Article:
By Laura Lam
As an immigrant (and an immigration scholar), I have been exposed to experiences, research, and debates over the requirements for newcomers to gain “Canadian Experience.” Even beyond research, I have family and friends that have faced this very obstacle. It’s a strange concept; an elusive requirement that seems to mean anything and everything, but also extremely hard to attain if, well, you don’t have “Canadian Experience.” In the Canadian labour market, “Canadian Experience” functions as a first step for immigrant employment, but this often leads to underemployment, unemployment and higher rates of marginalization.
Volunteering, networking, contract work, going back to school, bridging programs – are all possibilities that we have heard. If you’re a newcomer to Canada awaiting your foreign credential recognition, or simply trying to get your feet on the ground, what can you do in the meantime to gain Canadian experience? There is no magical solution (it would be a dream if there was!) but today I want to share two ideas that might complement your initiatives.
1. Develop your personal portfolio
New immigrants to Canada that I have interviewed acknowledge that this “Canadian Experience” requirement from employers has been hard on their job search process. Especially for internationally educated professionals who get discouraged and frustrated from hearing this as justification for not landing a job. One solution I have heard from newcomers is setting aside time to build a personal website, buff up their portfolio, and develop their LinkedIn presence. While volunteering itself opens up lots of doors for newcomers, it can also be useful for developing your craft, and develop a win-win solution that also serves as an avenue to showcase your work.
The fields and occupations that this could work in include:
- Content creation fields, such as marketing, writing, graphic design: Check out local organizations that might need assistance with various aspects of creating content, which can boost your portfolio.
- IT support, development fields: I met one newcomer who was an IT support professional and before landing his full-time job, he worked part-time to help with special projects at various small firms. It was a good trial for both him and his company – a great way to demonstrate his skills.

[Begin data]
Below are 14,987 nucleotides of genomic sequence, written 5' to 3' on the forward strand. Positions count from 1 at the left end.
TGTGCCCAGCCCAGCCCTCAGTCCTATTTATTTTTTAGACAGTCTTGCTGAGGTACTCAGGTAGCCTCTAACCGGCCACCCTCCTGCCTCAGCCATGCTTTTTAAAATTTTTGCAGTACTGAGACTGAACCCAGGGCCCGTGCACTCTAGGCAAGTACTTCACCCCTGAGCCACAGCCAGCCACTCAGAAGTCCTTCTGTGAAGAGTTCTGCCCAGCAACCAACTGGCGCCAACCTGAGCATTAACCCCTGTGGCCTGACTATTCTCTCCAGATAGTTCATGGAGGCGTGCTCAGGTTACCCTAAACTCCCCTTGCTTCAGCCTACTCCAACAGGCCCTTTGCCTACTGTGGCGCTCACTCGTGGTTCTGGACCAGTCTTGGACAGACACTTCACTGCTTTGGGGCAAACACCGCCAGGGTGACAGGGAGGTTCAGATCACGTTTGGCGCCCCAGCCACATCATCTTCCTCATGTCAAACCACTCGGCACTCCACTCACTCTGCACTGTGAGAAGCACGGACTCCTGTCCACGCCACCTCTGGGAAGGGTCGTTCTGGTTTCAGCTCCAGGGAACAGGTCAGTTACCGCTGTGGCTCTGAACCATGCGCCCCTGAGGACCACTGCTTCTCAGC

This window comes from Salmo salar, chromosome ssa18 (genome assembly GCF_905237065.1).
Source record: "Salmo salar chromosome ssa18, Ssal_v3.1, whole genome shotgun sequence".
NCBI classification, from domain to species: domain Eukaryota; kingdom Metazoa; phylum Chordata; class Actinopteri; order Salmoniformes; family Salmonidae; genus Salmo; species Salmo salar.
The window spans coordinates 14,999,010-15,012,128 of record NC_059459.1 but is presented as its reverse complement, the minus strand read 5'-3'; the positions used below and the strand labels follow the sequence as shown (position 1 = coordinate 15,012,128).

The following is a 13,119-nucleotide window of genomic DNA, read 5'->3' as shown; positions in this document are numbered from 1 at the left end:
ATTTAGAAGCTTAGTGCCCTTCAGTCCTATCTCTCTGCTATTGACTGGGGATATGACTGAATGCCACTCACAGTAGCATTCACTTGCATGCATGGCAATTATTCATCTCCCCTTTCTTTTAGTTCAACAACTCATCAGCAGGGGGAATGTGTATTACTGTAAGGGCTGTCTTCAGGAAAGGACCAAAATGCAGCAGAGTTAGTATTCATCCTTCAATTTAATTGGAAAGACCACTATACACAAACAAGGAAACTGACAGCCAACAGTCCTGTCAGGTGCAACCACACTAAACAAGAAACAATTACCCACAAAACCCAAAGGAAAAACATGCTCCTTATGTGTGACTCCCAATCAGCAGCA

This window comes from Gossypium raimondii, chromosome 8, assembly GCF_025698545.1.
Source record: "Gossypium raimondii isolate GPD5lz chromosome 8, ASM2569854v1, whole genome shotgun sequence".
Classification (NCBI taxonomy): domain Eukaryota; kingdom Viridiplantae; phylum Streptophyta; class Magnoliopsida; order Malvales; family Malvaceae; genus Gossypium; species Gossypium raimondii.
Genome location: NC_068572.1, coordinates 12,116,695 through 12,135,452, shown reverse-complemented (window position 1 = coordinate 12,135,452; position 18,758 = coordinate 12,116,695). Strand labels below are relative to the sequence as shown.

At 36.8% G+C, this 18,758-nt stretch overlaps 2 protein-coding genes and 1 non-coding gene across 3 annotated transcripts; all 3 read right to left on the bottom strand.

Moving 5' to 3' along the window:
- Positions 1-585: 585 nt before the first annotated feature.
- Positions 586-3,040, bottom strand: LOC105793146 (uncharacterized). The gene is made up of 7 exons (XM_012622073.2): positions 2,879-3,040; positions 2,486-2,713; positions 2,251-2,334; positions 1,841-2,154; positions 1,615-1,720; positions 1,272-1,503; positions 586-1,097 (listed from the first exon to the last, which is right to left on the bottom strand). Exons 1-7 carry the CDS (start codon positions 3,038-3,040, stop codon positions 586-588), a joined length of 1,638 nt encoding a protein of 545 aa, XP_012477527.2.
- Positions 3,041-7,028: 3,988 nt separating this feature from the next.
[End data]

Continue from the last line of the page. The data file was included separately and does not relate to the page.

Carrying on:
- General support for startups and small-medium enterprises: Canada has an abundance of startups, and many times as these companies are just starting out, they need all the help they can get! While they might not be able to offer full-time employment right away, see if you can start a project with them. And many startups and small businesses have been launched by newcomers.
2. Beyond networking 101
This might be controversial – but it might work. You want to be wise with your time, after all, moving to a new country is a big deal. One piece of advice I heard from a client I worked with was the importance of making a list of settlement or newcomer employment organizations in your city, and not being afraid to approach them with an introduction. Attending their events in person might be difficult right now, but many may have virtual alternatives, and you never know who is able to connect you with someone. Even a phone call to reach out for an initial introduction and to gather information can be helpful and a place to start. Yes, this might be networking 101, but by making it targeted and meaningful, the results might just be a short gig that you can turn into full-time employment. Here are a few organizations to get you started (with links to each!):
Other ideas to consider:
- Have you considered entrepreneurship/self-employment as an option? There are many free resources – such as ACCESS’s Women’s Business Accelerator – available for newcomer women to help launch a startup idea!
- Connect with mentoring programs – like this one offered from TRIEC
- Network with other newcomers that encountered similar experiences and see how they have overcome them.
Tell us – are there other ideas that have worked for you?